Amnesty International is concerned over the fate of scores of Muslim protestors arrested in Ethiopia during July. The arrests took place in the context of ongoing protests against alleged government restrictions on freedom of religion in the country. The detainees are at risk of torture and other ill-treatment, and there have been numerous reports of beatings in detention against those arrested. Some detainees have been held in incommunicado detention since their arrest without access to family members, often in unknown locations.
Amnesty International is further concerned at widespread reports of the beating of protestors during demonstrations, and other examples of excessive use of force by the police during the arrests and the dispersal of protests, resulting in many injuries to protestors.
Those arrested in July include members of a committee of representatives selected by the Muslim community to represent their grievances to the government and at least one journalist.
Amnesty International fears that the arrests of community leaders, protestors and others in the Muslim community, and the pending charges against certain individuals, are based on their lawful exercise of the right to freedom of expression and the right to organize and participate in peaceful protests.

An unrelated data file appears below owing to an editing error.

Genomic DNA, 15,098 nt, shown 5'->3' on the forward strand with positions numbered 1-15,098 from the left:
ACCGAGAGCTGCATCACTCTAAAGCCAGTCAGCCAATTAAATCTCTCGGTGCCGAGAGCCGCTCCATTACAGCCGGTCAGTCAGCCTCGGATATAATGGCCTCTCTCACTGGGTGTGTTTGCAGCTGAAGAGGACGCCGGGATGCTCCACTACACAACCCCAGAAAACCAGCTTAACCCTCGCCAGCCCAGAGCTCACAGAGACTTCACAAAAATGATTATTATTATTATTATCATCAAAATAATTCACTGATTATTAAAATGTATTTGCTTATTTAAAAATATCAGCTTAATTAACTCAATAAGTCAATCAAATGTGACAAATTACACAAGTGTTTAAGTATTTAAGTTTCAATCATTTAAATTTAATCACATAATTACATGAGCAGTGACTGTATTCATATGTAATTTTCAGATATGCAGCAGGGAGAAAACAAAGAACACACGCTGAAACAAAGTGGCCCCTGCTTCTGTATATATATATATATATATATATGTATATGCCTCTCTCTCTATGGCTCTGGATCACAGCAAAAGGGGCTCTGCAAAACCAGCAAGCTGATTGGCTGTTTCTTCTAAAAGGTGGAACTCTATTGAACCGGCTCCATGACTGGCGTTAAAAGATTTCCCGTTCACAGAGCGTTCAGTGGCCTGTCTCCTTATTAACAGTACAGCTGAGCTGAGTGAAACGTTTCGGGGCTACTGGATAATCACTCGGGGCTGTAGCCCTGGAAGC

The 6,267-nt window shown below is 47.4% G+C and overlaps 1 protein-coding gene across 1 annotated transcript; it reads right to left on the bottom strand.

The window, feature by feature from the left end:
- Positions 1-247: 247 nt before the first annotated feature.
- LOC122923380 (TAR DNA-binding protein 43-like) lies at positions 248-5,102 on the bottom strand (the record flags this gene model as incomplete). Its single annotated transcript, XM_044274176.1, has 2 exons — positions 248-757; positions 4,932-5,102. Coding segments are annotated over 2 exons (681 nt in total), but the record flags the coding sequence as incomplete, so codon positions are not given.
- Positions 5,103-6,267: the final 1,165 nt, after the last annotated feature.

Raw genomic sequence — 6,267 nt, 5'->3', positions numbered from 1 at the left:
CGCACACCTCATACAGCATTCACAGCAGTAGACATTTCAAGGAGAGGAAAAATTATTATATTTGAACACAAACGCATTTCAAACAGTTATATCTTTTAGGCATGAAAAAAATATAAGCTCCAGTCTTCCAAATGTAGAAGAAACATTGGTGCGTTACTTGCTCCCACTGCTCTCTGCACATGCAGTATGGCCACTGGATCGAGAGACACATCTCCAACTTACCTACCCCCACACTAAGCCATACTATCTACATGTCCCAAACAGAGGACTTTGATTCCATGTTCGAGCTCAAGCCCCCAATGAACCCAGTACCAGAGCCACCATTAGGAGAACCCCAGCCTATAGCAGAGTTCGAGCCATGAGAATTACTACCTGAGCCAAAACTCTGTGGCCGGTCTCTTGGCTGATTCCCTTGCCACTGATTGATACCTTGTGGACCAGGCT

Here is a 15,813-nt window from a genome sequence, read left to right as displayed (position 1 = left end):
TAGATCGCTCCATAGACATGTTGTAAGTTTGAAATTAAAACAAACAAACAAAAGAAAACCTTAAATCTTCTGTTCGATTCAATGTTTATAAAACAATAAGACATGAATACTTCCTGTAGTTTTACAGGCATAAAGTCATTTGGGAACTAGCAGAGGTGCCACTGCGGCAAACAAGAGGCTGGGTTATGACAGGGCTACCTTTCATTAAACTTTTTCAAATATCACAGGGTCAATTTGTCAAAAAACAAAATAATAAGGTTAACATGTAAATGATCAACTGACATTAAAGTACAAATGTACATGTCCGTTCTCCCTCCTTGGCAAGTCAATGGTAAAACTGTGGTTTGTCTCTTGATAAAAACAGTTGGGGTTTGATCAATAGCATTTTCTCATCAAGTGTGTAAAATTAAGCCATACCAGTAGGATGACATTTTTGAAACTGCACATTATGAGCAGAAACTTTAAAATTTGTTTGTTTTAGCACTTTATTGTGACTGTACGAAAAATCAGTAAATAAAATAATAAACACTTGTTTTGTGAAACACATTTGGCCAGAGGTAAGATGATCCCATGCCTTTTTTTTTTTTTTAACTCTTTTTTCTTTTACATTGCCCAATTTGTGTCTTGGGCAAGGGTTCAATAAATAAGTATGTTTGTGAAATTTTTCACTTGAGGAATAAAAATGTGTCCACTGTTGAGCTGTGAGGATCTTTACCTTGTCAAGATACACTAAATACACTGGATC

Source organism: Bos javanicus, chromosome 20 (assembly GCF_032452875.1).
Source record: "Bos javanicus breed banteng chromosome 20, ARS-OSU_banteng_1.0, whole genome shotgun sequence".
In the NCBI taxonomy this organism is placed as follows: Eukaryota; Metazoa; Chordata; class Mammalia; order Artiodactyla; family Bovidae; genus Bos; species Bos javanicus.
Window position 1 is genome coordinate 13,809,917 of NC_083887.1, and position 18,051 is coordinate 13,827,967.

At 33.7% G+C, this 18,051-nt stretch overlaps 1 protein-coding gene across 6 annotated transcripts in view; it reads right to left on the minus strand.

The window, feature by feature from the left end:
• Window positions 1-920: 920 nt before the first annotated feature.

Addis Ababa’s Muslim community has staged regular peaceful protests throughout 2012 over grievances including an alleged government-backed effort to impose the teachings of the minority Al Ahbash sect of Islam on the majority community, and government interference in elections for the Supreme Council of Islamic Affairs. Ethiopia’s Constitution prohibits state involvement in religious affairs. The protests have regularly attracted large numbers of people over the last six months.
On 13 July a police operation targeted a gathering at the Awalia Mosque and Islamic school compound, in north-west Addis Ababa. The gathering was reportedly discussing further protests and also planning and preparing for a Sadaqah (charity) event two days later, to distribute food to people living in poverty. On entering the compound, police are alleged to have used excessive force against those present, beating many men and women in the compound and made numerous arrests.